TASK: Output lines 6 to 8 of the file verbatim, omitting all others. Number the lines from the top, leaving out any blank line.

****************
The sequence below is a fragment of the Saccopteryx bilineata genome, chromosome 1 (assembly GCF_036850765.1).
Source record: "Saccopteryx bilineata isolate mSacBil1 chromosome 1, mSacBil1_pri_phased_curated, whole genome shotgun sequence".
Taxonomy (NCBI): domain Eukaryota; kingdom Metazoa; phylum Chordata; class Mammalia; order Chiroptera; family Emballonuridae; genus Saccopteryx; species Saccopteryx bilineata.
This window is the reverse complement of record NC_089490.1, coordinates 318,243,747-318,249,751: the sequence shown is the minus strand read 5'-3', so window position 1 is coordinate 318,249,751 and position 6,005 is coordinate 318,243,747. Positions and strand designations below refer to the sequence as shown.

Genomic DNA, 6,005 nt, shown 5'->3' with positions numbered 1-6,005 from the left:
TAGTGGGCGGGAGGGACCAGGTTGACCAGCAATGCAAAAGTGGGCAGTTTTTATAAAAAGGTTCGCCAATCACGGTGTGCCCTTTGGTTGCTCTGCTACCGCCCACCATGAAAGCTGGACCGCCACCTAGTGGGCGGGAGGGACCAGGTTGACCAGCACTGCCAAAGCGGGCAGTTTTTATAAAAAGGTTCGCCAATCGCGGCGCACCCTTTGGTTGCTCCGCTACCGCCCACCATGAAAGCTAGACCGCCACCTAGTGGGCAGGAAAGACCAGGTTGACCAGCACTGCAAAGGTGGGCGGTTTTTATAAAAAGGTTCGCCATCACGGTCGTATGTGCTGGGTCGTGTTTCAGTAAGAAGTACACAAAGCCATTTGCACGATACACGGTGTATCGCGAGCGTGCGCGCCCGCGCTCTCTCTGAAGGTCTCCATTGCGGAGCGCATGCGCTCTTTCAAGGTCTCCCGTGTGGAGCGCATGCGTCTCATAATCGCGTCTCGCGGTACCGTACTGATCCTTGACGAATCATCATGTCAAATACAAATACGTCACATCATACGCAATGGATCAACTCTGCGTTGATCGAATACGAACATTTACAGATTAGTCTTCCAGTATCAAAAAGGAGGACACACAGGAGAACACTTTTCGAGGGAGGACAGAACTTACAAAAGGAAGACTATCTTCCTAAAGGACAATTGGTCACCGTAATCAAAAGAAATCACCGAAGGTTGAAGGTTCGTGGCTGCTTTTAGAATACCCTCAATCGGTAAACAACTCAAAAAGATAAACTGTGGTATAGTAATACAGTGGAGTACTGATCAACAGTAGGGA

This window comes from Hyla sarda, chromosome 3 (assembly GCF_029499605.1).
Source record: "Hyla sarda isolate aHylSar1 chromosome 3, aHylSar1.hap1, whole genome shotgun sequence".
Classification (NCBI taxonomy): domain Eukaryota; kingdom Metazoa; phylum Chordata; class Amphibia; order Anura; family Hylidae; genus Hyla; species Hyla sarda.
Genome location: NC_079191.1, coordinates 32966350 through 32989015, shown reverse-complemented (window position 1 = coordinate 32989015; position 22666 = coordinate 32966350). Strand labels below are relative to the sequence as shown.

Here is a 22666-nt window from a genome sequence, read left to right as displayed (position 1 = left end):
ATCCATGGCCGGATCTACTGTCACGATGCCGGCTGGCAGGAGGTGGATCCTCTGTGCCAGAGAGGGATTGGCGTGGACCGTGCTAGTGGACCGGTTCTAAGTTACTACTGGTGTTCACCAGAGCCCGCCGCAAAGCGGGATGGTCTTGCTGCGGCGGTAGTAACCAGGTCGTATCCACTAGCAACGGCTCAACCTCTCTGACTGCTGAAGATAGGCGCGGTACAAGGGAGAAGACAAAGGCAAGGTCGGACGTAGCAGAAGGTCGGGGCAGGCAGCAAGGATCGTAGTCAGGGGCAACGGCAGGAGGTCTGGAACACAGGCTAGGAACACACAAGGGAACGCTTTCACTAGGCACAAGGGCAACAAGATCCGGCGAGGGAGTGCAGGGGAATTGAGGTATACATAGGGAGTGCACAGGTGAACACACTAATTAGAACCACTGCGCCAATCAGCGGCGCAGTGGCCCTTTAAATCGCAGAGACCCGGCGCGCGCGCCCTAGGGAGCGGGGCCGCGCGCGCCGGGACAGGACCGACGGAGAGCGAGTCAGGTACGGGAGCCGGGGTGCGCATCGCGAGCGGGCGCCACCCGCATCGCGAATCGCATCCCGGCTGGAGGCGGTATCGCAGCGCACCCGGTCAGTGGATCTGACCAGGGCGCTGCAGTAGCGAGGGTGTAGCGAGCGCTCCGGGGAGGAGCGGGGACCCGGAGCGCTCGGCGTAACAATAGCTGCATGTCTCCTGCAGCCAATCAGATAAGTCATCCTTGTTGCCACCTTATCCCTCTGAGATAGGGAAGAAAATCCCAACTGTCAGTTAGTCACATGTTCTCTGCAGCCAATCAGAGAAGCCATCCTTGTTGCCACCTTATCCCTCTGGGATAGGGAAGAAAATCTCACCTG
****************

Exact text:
TAGTGGGCGGGAGGGACCAGGTTGACCAGCAATGCAAAAGTGGGCAGTTTTTATAAAAAGGTTCGCCAATCACGGTGTGCCCTTTGGTTGCTCTGCTACCGCCCACCATGAAAGCTGGACCGCCACCTAGTGGGCGGGAGGGACCAGGTTGACCAGCACTGCCAAAGCGGGCAGTTTTTATAAAAAGGTTCGCCAATCGCGGCGCACCCTTTGGTTGCTCCGCTACCGCCCACCATGAAAGCTAGACCGCCACCTAGTGGGCAGGAAAGACCAGGTTGACCAGCACTGCAAAGGTGGGCGGTTTTTATAAAAAGGTTCGCCATCACGGTCGTATGTGCTGGGTCGTGTTTCAGTAAGAAGTACACAAAGCCATTTGCACGATACACGGTGTATCGCGAGCGTGCGCGCCCGCGCTCTCTCTGAAGGTCTCCATTGCGGAGCGCATGCGCTCTTTCAAGGTCTCCCGTGTGGAGCGCATGCGTCTCATAATCGCGTCTCGCGGTACCGTACTGATCCTTGACGAATCATCATGTCAAATACAAATACGTCACATCATACGCAATGGATCAACTCTGCGTTGATCGAATACGAACATTTACAGATTAGTCTTCCAGTATCAAAAAGGAGGACACACAGGAGAACACTTTTCGAGGGAGGACAGAACTTACAAAAGGAAGACTATCTTCCTAAAGGACAATTGGTCACCGTAATCAAAAGAAATCACCGAAGGTTGAAGGTTCGTGGCTGCTTTTAGAATACCCTCAATCGGTAAACAACTCAAAAAGATAAACTGTGGTATAGTAATACAGTGGAGTACTGATCAACAGTAGGGA

This window comes from Hyla sarda, chromosome 3 (assembly GCF_029499605.1).
Source record: "Hyla sarda isolate aHylSar1 chromosome 3, aHylSar1.hap1, whole genome shotgun sequence".